First-Person Shooters are a dime a dozen these days. Call of Duty, Halo, The Orange Box, Resistance. You can’t walk into a game store with slamming face first into a dozen FPS games, so announcing a new FPS title will probably be met with a resounding “meh” unless something about the title screams innovation or originality. And such seems to be the case for PhantomEFX’s Darkest of Days.
While the game itself seems to be your standard FPS war game at first glance, Phantom EFX and developer 8monkey Studios have designed an interesting time-traveling war game. The game begins at the Battle of Little Bighorn, where the player takes command of soldier Alexander Morris. After a grisly battle, in which Morris is nearly killed, he is ripped from the battlefield and transported into the future by time agents, who offer save his life on the condition that he work for them.
The overarching plot of the game centers around time agents from the future, who have begun noticing that somebody is going into wars of the past and killing soldiers who were supposed to have survived in an attempt to change the future. The time-travelers the main character represents are attempting to stop that, taking soldiers who were listed as MIA (missing-in-action) and bringing them into the future, building an army to stop enemy time agents from killing war survivors.
This part of the plot plays into the core gameplay of Darkest of Days. Your aim is not only to fight, but to ensure that those meant to survive the battle do indeed survive. Soldiers who are supposed to survive are marked by a blue aura. While killing one or letting one die may not affect things too drastically, killing enough will enable enemy time agents to lock onto your location, freezing time as the appear to take you out. Also, as you are sent to many historical battles, drastically changing the outcome of the battle will cause a change in history, causing the player to have to go back and fix things, presumably from the other side of the battle.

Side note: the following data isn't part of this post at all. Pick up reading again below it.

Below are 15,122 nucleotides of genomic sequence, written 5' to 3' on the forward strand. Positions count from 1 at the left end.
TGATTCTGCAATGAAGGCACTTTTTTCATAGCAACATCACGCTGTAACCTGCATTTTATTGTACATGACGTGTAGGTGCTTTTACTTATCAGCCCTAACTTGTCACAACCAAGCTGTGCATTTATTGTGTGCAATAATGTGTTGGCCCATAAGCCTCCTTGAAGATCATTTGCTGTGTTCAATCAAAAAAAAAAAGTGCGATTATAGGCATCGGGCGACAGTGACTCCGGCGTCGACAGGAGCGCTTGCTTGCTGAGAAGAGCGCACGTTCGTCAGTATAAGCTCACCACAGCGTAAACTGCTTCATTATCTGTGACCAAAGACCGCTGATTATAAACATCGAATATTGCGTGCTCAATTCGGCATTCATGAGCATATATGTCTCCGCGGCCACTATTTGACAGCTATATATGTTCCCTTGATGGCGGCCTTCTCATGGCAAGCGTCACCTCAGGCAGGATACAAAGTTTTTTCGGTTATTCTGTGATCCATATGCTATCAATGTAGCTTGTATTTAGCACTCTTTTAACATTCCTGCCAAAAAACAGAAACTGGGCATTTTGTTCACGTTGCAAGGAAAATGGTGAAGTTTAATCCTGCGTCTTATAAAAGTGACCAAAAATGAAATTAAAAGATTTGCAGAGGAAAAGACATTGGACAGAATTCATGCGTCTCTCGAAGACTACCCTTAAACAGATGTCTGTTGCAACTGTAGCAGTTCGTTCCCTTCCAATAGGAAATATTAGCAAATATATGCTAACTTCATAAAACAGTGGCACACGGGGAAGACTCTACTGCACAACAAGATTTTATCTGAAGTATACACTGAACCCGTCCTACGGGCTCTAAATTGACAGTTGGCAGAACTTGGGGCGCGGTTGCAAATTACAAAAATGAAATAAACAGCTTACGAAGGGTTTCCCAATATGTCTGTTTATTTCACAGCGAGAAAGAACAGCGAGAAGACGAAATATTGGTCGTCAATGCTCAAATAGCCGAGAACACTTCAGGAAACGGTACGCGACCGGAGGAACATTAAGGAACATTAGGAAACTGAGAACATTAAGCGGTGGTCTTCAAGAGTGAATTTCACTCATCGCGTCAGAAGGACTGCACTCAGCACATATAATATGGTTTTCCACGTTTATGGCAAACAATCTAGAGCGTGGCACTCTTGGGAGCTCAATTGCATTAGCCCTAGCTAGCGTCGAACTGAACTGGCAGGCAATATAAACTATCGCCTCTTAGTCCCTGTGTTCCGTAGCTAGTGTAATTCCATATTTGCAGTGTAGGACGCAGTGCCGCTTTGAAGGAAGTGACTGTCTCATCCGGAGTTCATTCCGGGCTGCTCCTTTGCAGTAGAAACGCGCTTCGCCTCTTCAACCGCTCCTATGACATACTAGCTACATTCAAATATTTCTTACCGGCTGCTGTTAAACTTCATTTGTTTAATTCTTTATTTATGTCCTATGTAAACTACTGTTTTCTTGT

Also, aside from just participating in historical battles, the landscapes you are dropped into also allow for a certain level of exploration, which is rewarded by being given futuristic weaponry from other time-traveling allies you may come across. The only downside with futuristic weaponry is that, although it is quite powerful, its ammo will be limited. And, perhaps, this is for the best.
While we seen time-travel First-Person Shooters in the past, TimeSplitters comes to mind, the whole aura system and need to preserve the past. According to Aaron Schurman of Phantom EFX, historical accuracy is something that the developers were striving for when developing Darkest of Days. The game itself spans several historical battles, such as the aforementioned Battle of Little Bighorn and the Battle of Antietem, as well as the practically mandatory World War II level, taking the player on a trip through humanity’s darkest days, hence the game’s title. 8monkey Studio’s newly developed Marmoset engine was specifically designed to handle 300 characters onscreen once in order to provide massive battles for the player to partake in.
The game is set to launch next month on September 8th on Xbox 360 and PC. Sorry PS3 owners, but it seems you won’t be getting this one. Till then, this game definitely seems interesting. Can’t wait to see what it’s like.